Lisa Mae Osborn
owner and creator of The Bhaktishop Yoga Center
“I'm indebted to the wisdom of all the teachers that came before me and shared their knowledge, and credit them all with absolutely anything interesting, cool, or smart that I ever say or do in the classroom."
In 1990 I took my first hatha yoga class on the wrestling mat in the NYU gym in college and never looked back. I thought I had found the connection to God and truth that had been naggingly missing thus far in my life, since at the sophisticated, ripe age of 17 of course I knew what God even meant. I wandered onto the mat, then off the mat, but I never wandered far from the practice. I was a noisy, big-mouthed activist for women's rights and the environment, cooked in the fires of the early 1990's NYC activist scene, and I carry that activist streak with me deep in my bones to this day. I traversed the yoga basements, community centers and yoga studios of New York City and then many parts of Asia, searching for what would eventually become the practice that I love. Early on, in my Ashtanga days, I really thought that yoga was this strict, rigid thing that was just what you DID everyday, not something that you LOVED everyday. Later in my life, as the medicine became food, I would realize both were in fact true.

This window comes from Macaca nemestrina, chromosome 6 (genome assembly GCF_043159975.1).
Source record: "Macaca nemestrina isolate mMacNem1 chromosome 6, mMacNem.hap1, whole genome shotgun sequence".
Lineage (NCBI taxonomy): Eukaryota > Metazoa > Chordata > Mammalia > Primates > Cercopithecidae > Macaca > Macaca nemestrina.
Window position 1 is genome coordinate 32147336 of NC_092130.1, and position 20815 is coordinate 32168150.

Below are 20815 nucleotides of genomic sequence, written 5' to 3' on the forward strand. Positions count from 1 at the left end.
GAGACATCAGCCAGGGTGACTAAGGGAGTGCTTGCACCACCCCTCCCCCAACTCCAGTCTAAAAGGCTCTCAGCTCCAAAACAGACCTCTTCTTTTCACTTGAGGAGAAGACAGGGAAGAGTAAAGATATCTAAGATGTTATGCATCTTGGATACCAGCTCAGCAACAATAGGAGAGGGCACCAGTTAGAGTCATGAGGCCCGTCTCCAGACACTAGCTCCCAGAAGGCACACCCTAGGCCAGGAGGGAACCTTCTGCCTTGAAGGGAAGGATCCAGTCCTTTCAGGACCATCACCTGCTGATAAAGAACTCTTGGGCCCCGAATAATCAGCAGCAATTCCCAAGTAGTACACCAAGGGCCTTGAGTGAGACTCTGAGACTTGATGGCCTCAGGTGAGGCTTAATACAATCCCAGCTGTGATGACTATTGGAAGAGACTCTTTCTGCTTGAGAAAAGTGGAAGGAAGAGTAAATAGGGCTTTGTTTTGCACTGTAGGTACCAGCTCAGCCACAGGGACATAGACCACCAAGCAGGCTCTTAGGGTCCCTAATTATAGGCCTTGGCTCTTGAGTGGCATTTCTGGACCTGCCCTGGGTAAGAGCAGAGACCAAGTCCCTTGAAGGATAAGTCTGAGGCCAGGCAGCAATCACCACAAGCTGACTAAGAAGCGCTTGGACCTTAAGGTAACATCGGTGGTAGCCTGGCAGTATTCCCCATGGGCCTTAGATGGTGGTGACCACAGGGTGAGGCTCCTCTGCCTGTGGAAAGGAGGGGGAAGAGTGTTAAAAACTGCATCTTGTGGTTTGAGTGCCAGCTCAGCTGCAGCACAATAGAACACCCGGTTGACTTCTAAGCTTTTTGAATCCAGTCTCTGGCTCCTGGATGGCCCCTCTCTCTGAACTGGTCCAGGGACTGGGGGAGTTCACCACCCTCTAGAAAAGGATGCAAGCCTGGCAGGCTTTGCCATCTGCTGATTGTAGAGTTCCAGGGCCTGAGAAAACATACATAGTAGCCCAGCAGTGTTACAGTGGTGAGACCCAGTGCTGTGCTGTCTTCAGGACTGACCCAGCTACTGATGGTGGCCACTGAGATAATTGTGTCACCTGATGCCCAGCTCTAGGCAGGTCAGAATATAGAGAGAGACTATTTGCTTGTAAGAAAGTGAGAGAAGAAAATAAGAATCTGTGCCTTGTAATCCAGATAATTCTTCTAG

The beginning seeds of the vine of bhakti yoga were planted in my life my some miracle, and I felt interest percolating for the first time in the yoga path of devotion and service and love, and it started to make sense of yoga as a larger whole to me. I learned about chanting kirtan, about expressing my heart and playfulness on the mat, and about working directly with my own noisy mind, directing it toward service, softness and love of God. I didn't intend to have yoga change my life; little by little, often clawing and whining, I inserted myself into a steady stream of practice, surrounded myself with others that were doing the same and were further along on the path than I, and that is exactly what happened. I was 23 years old and ready to take the leap into committing my life to yoga. As it turned out, that was more complicated than I thought, and it was a bumpy road. I was still a selfish, ego-driven mess, and had a long, long road ahead of me. But I never stopped practicing, forming committed, lasting ties with my teachers that often yielded nothing more that deeper connection with them, and studying.